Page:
Woolmer Green facts for kids
Situated between the villages of Welwyn and Knebworth, Woolmer Green was first settled in the Iron Age. The Belgae colonised the area in the 1st century BC, and later it was settled by the Romans. Many Roman artefacts have been found in the surrounding area with a Roman bath house existing at nearby Welwyn. The village was at the junction of two thoroughfares, the Great North Road and another road called Stane Street (or Stone Street) from St Albans. The route of this road runs across the parish along the path of Robbery Bottom Lane, continuing on as a public bridleway to Datchworth and then Braughing, on its eventual way to another major Roman town, Colchester.
Thomas de Wolvesmere is recorded as having lived in a dwelling here in 1297, and his name is considered to have led to the current name of the village.
Woolmer Green has always been one of those places which is “neither here nor there”. In the Middle Ages part of the village was in Mardleybury Manor, part in Rectory Manor, with the northern part owing allegiance to Broadwater Manor or Knebworth. Things have not changed; the village is still at the point where the Districts of North Hertfordshire, East Hertfordshire and Welwyn Hatfield meet.
Apart from the trade generated by travellers, life in Woolmer Green was agricultural and feudal until the middle of the nineteenth century. Things started to change, however, when the railway arrived in 1850 (although the nearby station in Knebworth was not opened until 1884 after intervention from Viscount Knebworth). The village school, which was opened a few years after this, obtained much funding from the railway.
In 1863, only a gunsmith and a shoemaker were listed in the trade directory. By 1898, when the population of Woolmer Green stood at 363 and that of Knebworth at 382, there were five shops including two beer retailers; no mention in the trade directory of the many ‘front room shops’! This level of service persisted until recent years with a general store and Post Office, a baker, a small supermarket and a butcher. These have all now closed.
The main road through the centre of the village was still the Great North Road down which thousands of cattle and sheep were driven ‘on the hoof’ to London markets each year. The area around Knebworth and Woolmer Green provided what was probably the last overnight stop for the animals and their drovers before they reached London.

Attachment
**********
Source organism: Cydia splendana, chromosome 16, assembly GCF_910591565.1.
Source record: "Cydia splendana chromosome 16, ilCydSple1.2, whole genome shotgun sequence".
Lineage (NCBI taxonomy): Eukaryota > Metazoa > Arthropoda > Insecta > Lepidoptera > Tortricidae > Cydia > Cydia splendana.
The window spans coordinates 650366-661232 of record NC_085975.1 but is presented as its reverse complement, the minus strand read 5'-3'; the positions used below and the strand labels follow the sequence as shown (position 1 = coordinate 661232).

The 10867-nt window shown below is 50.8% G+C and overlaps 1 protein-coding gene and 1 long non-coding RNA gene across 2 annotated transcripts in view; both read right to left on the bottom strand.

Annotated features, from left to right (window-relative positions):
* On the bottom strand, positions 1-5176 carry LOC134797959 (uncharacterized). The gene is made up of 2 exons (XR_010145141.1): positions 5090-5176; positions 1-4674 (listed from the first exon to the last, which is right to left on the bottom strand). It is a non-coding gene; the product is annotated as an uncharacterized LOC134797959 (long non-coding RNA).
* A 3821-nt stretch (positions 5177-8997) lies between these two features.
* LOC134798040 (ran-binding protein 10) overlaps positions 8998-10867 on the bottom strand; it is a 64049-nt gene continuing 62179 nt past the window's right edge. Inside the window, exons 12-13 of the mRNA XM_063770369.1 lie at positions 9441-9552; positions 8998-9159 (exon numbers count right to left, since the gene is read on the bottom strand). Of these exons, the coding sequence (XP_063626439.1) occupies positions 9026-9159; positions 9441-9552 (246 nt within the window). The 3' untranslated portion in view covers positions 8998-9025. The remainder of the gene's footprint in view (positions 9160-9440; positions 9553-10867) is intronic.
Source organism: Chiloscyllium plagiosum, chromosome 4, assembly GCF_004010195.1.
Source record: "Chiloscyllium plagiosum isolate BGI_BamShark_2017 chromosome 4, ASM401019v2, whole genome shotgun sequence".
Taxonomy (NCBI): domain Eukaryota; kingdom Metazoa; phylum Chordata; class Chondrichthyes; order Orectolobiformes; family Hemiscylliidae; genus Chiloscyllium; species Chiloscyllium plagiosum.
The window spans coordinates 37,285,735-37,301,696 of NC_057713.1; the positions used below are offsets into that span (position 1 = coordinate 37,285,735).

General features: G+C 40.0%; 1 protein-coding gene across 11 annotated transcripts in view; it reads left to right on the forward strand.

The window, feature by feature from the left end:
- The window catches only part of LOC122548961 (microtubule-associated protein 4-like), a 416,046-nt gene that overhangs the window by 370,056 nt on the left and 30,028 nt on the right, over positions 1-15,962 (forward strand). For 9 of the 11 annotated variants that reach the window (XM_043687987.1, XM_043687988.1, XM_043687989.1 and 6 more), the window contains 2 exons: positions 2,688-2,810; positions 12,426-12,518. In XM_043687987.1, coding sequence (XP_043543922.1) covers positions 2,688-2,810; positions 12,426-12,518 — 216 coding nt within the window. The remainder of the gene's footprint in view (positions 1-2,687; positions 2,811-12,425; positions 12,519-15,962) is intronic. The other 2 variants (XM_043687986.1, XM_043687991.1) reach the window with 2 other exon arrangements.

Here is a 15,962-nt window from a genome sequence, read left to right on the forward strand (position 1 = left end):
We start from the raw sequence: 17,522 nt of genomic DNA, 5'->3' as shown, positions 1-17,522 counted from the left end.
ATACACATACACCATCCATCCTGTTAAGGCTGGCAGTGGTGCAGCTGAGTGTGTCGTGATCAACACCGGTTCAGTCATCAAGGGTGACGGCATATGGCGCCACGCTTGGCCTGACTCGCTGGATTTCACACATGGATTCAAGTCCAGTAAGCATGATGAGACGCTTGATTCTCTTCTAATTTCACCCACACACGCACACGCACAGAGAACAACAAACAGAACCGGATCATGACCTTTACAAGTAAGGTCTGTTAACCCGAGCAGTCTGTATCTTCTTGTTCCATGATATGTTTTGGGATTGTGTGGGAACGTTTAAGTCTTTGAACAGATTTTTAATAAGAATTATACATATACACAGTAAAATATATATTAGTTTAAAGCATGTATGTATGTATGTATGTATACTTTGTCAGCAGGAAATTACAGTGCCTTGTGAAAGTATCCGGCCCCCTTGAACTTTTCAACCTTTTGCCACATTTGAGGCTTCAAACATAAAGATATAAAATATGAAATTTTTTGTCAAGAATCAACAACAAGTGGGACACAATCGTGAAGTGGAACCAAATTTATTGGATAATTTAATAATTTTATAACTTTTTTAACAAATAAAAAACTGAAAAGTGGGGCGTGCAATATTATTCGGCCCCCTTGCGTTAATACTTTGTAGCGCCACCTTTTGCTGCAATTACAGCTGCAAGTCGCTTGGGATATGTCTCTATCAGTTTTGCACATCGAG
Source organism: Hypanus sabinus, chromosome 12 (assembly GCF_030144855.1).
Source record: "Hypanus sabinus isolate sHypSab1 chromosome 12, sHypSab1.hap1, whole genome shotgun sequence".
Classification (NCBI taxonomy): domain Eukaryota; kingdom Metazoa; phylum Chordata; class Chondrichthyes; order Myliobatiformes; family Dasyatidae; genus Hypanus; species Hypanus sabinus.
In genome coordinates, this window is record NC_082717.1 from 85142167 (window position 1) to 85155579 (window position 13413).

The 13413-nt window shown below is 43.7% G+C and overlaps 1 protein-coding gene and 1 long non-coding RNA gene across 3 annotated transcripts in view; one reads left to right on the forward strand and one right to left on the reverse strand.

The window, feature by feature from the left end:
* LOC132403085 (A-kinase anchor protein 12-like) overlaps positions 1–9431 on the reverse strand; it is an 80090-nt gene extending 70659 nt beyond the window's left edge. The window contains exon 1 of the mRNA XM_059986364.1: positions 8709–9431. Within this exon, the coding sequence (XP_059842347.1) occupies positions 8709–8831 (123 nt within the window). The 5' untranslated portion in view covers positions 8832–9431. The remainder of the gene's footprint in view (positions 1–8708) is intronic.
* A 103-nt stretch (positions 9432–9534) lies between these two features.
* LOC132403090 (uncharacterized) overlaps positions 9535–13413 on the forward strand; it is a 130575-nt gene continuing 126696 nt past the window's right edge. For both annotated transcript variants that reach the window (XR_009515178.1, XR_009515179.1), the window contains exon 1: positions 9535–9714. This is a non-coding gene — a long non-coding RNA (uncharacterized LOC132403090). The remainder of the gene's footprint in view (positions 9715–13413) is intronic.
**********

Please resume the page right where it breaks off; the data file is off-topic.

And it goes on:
During the 20th century the village became a popular destination for tourists travelling to and from London as it lies on the old Great North Road from London to Edinburgh. Many who passed along the road would have visited the cottage inhabited by the late Harry McDonald, who for many years adorned both the cottage and garden with intricate carvings of animals and other objects. He became famous as the Woodcarver of Woolmer Green. The Woodcarvers Cottage, as it came to be known, was demolished after his death.
Woolmer Green independence
Prior to the millennium year, 2000, Woolmer Green was part of the parish of Welwyn for local government purposes. In that year, however, the parish gained its independence from its neighbour, and the inaugural meeting of the Parish Council was held in May 2000. The first chairman of the new Woolmer Green Parish Council, Judith Watson, was instrumental in achieving the separation.
The railway through Woolmer Green
The boundary between Woolmer Green and Welwyn parishes is formed by the path of the East Coast Mainline railway. The small viaduct to the south of the Parish, at the end of Robbery Bottom Lane, follows the same basic design as the long Digswell Viaduct. It was designed by William Cubitt and built by Thomas Brassey between 1848 and 1850 for the sum of £4,643. There are seven arches with a height above the roadway of 17m and a length of 60m. The viaduct and the bridges over London Road and Heath Road are all original, dating from when the railway was first built, although they have been strengthened and the parapets raised.
Immediately to the south of the viaduct the railway enters the first of two tunnels (with a very short open section in the middle) between Woolmer Green and the station at Welwyn North. The first tunnel heading south was the site of a notorious accident in 1866.
There was a temporary railway halt at Woolmer Green during the war which was used by soldiers, but nowadays the nearest station is just down the road at Knebworth.
Woolmer Green Village Hall
The parish has an excellent modern Village Hall and adjoining sports field which are very actively used by the community. The hall was opened in November 1990 by local celebrity Barry Norman and is licensed for wedding ceremonies.
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Woolmer Green Facts for Kids. Kiddle Encyclopedia.